Political dimension : Creating new projects to control a technology , for example creating open derivatives of closed source platforms such as windows and office for low end disruption. FSF and OSI creating software based on divergent political motivations. CBPP creates value also through new markets disruption by targeting new segments where existing models do not want to create value (for example chrome books and linux software for low end computers which would destroy the wintel nexus)
Economic : The literature around the economic value dimension in CBPP deals with reduction of transaction costs and labour costs through open innovationleveraging network effects and to generate economies of scale and scope.
Social : Market mechanisms fail in a multitude of ways to provide people with the necessary products or services, so cbpp as a means for social production could add value by overcoming some of these limitations. The literature around governance by Ostrom is applicable, the value of non-excludability improves network effects, and social production could bring about governance measures that could enhance the fate of the commons .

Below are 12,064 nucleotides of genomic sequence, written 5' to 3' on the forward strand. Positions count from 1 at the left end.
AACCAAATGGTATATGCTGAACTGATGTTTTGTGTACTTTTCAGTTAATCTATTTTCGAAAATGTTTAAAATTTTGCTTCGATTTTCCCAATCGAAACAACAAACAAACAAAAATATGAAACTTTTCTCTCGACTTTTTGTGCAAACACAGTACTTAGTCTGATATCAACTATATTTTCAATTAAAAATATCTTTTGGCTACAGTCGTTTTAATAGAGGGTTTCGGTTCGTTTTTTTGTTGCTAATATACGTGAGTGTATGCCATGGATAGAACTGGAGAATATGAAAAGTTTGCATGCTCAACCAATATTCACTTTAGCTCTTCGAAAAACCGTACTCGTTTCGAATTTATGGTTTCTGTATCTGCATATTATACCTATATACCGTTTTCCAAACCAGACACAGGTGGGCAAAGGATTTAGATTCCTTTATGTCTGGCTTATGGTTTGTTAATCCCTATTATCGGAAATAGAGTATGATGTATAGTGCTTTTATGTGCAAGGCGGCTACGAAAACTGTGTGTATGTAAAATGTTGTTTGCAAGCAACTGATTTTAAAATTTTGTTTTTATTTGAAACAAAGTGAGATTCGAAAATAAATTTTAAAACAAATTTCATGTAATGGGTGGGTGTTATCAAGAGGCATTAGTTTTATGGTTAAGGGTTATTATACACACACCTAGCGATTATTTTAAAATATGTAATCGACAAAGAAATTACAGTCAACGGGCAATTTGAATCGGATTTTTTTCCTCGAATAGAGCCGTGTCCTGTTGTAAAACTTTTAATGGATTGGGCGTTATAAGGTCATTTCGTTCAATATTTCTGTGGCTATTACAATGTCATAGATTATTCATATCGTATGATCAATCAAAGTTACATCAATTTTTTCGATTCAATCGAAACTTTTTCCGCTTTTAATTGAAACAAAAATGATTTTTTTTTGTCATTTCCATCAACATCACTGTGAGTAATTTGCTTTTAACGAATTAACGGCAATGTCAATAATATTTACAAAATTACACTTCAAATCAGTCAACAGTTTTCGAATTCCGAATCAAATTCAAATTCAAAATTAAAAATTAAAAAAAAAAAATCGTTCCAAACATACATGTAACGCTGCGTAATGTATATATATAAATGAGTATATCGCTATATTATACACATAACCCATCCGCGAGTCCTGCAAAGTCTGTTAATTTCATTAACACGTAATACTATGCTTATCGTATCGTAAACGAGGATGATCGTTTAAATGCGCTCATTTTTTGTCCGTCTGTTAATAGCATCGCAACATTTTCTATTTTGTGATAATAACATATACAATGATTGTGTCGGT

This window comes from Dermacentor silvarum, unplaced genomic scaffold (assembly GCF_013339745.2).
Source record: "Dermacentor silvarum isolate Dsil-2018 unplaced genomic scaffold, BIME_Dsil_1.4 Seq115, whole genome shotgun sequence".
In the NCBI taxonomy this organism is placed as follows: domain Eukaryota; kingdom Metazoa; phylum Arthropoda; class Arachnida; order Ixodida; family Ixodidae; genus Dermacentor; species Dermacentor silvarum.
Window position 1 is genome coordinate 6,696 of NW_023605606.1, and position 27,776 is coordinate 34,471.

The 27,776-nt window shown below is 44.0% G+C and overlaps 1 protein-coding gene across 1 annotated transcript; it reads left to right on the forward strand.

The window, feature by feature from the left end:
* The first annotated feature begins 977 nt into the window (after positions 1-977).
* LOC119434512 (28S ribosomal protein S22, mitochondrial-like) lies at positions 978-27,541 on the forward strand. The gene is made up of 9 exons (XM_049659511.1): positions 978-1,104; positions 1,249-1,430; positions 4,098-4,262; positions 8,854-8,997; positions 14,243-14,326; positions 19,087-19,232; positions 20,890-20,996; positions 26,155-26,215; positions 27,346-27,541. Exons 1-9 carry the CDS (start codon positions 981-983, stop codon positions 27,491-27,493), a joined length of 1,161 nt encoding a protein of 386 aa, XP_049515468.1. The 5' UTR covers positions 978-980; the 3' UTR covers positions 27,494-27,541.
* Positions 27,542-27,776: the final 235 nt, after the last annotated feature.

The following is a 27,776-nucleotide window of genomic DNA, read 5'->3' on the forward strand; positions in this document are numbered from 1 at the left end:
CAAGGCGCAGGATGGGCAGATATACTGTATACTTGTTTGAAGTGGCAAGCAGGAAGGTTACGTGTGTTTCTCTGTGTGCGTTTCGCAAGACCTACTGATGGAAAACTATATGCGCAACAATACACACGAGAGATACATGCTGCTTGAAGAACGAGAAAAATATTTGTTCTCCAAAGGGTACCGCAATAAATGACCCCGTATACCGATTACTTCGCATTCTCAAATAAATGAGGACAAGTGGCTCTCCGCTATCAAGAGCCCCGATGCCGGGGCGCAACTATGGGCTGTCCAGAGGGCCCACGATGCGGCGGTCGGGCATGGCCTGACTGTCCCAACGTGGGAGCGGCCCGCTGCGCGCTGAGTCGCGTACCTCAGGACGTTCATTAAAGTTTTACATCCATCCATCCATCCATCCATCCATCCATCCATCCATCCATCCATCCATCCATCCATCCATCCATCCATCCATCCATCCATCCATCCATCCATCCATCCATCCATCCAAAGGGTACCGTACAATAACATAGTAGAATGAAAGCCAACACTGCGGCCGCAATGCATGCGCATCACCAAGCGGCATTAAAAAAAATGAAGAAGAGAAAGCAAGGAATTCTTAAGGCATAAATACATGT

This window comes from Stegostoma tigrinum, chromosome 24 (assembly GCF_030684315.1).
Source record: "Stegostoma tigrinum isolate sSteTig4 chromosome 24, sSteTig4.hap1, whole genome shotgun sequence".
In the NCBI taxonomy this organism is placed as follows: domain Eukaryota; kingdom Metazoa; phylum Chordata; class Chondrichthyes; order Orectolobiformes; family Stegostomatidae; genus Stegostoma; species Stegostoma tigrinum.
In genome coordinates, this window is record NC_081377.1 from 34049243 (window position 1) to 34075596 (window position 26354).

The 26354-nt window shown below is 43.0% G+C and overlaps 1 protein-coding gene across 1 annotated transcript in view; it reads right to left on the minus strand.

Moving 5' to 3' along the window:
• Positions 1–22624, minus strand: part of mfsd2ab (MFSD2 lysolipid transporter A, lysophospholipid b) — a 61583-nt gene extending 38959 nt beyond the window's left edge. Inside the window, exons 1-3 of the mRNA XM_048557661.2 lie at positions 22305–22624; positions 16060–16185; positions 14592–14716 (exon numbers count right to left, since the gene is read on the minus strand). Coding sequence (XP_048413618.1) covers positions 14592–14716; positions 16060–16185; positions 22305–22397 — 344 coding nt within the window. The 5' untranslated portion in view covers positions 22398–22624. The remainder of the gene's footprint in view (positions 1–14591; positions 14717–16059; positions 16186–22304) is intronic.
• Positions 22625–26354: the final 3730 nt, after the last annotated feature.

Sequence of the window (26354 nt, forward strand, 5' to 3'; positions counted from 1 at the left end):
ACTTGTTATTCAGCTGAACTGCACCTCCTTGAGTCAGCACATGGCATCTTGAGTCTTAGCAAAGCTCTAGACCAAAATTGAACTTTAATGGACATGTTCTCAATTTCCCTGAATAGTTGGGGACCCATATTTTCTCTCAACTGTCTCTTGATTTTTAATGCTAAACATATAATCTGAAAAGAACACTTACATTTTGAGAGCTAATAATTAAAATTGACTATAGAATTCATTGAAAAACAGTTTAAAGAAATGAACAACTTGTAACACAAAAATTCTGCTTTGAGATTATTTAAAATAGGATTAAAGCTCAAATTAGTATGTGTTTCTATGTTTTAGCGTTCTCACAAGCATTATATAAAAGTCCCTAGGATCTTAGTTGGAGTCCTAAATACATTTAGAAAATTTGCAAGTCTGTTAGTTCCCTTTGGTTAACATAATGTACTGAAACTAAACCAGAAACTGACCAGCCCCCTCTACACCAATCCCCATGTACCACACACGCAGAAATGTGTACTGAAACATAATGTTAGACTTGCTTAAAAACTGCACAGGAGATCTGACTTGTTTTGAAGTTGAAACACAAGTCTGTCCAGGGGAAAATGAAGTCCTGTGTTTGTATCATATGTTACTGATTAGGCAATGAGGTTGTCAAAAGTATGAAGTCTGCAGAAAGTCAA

Technological : The technological value of the commons is its ability to capture bottom up inputs for new innovation, the literature of is very relevant to describe how the commons improves technological innovation. Hal Varian descrbes in information rules that technological value as Reward = (Total value added to the industry) * (Our share of industry value), i.e. that commons increases the overall value in the industry and also enhances the organization that opens its technology to the industry.
Legal : The value in the legal dimension is creating a commons license that avoids lockins and creating a common pool resources that are both extendable and maleable. The literature around licensing and its role in forking and providing an open platforms is relevant to this dimension. Especially the work of Coleman 2009.
* Participation and value consumption :
Fundamentally value consumption can be can be understood based on intrinsic and extrinsic motivations for participation in CBPP. Here participant could also be an end user as he is part of the ecology spreading the reach and understanding of a technology and facilitating network externalities.